I ultimately threw in the towel and sent Taylor to the store for some chocolate coating. He came back with Ghiradelli Dark Melting Wafers, which I’ll say were surprisingly good. Many chocolate coatings have a weird, fake waxy flavor to them that is not pleasant, but not so with these. The wafers melted easily and the candies came out of their molds perfecly shiny and pretty and it’s a good thing they did or I may have thrown something across the room.
But my dark chocolate wasn’t the only chocolate to give me problems with this recipe, rather it was the white chocolate that almost did me in. You’d think white chocolate ganache (cream and white chocolate) would be as easy as regular ganache, but every time I tried I ended up with an oily, separated mess. I probably went through 2 pounds of good white chocolate before I finally realized that the cream was the culprit (go figure) and used some corn syrup and coconut oil to thin out the filling instead.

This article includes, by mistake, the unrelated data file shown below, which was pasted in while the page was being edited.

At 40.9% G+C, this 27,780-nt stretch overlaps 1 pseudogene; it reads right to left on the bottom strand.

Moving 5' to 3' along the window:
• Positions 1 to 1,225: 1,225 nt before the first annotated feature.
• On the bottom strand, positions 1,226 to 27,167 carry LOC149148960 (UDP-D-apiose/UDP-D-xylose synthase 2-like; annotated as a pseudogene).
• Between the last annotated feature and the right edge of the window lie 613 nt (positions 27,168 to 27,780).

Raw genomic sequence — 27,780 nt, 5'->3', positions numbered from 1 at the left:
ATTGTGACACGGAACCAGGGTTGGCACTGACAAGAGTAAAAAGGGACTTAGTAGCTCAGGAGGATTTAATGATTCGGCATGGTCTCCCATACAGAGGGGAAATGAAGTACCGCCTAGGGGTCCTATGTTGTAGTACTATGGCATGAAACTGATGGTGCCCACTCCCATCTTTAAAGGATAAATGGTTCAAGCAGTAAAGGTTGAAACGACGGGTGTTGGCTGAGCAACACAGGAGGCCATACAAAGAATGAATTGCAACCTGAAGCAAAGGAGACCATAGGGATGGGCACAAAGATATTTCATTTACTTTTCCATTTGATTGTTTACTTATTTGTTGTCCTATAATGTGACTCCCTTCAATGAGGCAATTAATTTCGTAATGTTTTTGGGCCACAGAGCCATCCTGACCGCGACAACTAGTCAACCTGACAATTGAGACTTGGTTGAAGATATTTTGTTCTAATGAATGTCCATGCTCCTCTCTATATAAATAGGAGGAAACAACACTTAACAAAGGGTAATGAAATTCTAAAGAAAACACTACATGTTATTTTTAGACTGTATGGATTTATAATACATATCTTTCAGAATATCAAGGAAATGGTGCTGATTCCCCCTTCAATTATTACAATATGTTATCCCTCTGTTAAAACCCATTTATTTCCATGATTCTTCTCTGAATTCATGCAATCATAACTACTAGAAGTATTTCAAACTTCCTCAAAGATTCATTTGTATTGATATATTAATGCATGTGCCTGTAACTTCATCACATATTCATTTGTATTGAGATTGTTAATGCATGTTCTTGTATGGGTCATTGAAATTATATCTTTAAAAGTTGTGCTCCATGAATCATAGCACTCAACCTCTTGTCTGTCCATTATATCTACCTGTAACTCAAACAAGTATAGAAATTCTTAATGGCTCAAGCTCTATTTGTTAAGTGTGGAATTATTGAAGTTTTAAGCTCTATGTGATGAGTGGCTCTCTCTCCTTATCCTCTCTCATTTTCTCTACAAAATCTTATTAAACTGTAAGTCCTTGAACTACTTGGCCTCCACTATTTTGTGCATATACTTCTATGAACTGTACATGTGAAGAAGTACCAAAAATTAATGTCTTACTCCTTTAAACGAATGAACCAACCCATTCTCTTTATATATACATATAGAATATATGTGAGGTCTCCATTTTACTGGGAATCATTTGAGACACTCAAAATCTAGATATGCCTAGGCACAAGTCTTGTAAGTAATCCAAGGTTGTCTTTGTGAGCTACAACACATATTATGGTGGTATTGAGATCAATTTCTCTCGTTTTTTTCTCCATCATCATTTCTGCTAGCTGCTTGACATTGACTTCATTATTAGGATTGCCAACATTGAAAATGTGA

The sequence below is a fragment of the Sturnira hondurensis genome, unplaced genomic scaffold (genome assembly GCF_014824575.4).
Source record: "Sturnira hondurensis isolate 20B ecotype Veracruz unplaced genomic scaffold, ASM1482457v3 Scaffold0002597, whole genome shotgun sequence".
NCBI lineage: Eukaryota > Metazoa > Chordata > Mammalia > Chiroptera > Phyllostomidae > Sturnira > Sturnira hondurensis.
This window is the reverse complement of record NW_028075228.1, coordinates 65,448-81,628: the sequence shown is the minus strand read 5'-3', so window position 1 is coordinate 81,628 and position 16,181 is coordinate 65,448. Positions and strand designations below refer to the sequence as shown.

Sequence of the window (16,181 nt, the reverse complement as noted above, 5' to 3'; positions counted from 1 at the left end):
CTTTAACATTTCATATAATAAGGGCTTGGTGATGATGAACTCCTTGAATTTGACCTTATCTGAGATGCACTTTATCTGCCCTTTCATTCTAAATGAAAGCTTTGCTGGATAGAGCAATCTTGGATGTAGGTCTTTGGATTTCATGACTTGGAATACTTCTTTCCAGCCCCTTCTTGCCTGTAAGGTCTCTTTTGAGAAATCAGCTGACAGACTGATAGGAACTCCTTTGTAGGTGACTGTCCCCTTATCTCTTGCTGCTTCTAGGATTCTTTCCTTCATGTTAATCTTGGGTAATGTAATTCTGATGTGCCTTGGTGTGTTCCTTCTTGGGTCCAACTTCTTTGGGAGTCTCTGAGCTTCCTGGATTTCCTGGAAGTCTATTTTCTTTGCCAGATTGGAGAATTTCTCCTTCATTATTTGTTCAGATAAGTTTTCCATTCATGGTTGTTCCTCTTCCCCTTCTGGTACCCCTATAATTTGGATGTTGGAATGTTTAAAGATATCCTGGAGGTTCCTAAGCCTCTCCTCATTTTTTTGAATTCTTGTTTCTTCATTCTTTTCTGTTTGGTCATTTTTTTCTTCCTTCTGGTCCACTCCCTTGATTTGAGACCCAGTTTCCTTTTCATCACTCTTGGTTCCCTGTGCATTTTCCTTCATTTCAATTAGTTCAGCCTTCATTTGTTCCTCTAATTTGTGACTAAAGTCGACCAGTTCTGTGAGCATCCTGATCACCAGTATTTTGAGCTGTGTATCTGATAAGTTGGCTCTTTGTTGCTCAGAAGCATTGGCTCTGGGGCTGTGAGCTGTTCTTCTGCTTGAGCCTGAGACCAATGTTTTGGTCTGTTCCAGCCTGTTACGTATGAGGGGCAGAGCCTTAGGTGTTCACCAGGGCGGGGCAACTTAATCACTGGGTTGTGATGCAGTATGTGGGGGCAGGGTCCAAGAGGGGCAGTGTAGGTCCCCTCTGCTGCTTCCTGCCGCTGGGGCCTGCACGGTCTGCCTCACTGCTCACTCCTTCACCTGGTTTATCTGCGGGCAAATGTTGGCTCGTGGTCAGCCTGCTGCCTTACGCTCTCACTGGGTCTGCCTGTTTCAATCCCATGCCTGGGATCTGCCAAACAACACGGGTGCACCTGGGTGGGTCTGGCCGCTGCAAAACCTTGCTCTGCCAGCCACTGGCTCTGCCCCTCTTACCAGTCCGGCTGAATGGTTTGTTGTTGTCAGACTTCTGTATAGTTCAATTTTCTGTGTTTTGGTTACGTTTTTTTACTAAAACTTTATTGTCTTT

The resulting filling behaves almost like a peanut butter cookie dough; so it’s not super smooth like a ganache. But as long as the components don’t separate, you’re good. Once it’s cooled you can roll it into small balls to fill your molds, or into larger balls to dip directly (chill the balls well before dipping if you go this route).